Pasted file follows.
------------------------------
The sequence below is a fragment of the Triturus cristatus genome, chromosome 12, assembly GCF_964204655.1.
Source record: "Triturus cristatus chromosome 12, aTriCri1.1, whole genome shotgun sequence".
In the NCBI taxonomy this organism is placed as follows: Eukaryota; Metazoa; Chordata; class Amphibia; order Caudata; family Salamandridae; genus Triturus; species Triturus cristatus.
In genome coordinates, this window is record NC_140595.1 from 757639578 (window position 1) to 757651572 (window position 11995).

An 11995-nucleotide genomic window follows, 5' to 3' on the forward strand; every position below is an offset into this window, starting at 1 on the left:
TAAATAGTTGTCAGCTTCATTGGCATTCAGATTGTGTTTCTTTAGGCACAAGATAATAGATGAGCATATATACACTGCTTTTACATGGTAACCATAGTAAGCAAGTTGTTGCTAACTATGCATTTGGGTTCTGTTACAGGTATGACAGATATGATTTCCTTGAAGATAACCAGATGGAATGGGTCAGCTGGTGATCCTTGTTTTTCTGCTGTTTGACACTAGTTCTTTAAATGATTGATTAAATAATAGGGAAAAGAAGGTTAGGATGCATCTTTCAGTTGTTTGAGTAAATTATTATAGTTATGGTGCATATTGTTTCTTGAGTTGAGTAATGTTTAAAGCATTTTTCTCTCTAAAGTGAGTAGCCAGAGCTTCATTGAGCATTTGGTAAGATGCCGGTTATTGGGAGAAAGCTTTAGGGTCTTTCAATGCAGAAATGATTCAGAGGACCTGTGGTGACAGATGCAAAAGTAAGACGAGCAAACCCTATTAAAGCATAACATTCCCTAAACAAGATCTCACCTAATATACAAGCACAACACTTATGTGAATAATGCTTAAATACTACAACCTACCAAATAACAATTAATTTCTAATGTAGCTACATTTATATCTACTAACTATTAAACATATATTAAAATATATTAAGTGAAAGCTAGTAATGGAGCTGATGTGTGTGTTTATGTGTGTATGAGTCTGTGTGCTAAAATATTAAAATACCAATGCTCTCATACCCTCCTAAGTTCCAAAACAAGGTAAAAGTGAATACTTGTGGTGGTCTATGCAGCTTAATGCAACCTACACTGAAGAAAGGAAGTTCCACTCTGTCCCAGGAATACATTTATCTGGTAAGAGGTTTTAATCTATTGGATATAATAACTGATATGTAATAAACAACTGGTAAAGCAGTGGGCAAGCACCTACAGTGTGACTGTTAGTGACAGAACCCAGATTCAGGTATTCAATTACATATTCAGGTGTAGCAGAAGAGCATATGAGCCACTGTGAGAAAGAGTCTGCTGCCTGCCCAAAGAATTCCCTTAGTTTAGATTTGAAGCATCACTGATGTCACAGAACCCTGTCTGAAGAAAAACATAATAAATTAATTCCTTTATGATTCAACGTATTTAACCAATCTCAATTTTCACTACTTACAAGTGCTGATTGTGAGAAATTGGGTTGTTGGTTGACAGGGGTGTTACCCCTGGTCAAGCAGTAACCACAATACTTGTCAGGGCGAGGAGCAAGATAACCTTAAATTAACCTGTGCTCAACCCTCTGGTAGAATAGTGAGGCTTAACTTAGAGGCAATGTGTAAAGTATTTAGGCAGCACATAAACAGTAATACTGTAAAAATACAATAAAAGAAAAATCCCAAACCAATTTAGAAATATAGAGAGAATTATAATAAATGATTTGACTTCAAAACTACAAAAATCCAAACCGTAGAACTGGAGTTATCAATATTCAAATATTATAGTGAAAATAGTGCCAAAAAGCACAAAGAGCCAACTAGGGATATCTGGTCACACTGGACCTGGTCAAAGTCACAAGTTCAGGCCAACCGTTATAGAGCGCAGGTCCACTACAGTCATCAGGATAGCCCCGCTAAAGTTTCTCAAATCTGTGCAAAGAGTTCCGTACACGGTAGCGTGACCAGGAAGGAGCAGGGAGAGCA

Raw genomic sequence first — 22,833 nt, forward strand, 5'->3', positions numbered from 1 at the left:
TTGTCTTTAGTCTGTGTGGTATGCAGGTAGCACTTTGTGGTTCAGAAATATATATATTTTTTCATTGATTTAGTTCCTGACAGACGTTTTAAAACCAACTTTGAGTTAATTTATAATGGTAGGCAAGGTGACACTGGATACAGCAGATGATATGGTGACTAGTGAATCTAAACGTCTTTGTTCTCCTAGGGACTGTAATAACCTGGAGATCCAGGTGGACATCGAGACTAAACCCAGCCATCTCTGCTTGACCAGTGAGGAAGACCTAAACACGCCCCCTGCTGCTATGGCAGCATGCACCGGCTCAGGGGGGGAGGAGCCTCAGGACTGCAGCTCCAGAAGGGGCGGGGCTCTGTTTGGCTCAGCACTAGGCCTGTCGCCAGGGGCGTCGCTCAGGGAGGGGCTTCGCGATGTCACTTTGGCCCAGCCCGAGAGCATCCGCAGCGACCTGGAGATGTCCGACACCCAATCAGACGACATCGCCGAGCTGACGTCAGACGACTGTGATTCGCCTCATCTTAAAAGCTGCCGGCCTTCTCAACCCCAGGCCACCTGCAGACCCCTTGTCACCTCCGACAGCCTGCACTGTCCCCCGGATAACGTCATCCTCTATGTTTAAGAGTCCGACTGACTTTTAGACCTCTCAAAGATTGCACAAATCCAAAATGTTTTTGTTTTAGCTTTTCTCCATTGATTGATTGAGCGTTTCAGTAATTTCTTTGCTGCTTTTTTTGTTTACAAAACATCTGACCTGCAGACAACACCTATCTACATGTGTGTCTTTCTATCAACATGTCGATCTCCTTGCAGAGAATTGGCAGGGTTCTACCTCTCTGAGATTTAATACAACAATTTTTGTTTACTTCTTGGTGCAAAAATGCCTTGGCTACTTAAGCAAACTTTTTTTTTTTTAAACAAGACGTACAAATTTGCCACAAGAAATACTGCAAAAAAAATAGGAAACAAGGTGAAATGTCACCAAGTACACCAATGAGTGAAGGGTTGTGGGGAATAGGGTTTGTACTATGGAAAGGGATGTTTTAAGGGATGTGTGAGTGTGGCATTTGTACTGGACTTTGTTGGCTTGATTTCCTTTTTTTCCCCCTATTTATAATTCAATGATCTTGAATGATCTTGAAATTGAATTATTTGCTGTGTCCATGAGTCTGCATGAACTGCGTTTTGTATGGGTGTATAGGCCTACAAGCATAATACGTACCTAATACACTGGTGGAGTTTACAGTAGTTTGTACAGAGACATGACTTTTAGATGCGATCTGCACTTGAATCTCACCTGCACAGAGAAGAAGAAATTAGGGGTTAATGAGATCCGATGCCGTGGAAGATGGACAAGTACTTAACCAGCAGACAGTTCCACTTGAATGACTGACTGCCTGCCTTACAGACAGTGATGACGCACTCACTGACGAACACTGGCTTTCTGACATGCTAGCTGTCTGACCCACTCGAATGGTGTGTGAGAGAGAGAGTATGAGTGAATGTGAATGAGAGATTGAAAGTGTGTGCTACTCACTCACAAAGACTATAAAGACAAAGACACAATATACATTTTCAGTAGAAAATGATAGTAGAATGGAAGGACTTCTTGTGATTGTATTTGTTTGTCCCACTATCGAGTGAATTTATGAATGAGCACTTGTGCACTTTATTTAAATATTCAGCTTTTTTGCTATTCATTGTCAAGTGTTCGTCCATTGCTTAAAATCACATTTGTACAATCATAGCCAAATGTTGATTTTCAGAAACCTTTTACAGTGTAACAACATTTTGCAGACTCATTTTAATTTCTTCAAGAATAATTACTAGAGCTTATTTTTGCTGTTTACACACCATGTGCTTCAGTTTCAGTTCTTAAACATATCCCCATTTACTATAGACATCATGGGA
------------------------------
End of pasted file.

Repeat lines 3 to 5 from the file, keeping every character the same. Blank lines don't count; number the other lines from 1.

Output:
In the NCBI taxonomy this organism is placed as follows: Eukaryota; Metazoa; Chordata; class Amphibia; order Caudata; family Salamandridae; genus Triturus; species Triturus cristatus.
In genome coordinates, this window is record NC_140595.1 from 757639578 (window position 1) to 757651572 (window position 11995).

An 11995-nucleotide genomic window follows, 5' to 3' on the forward strand; every position below is an offset into this window, starting at 1 on the left: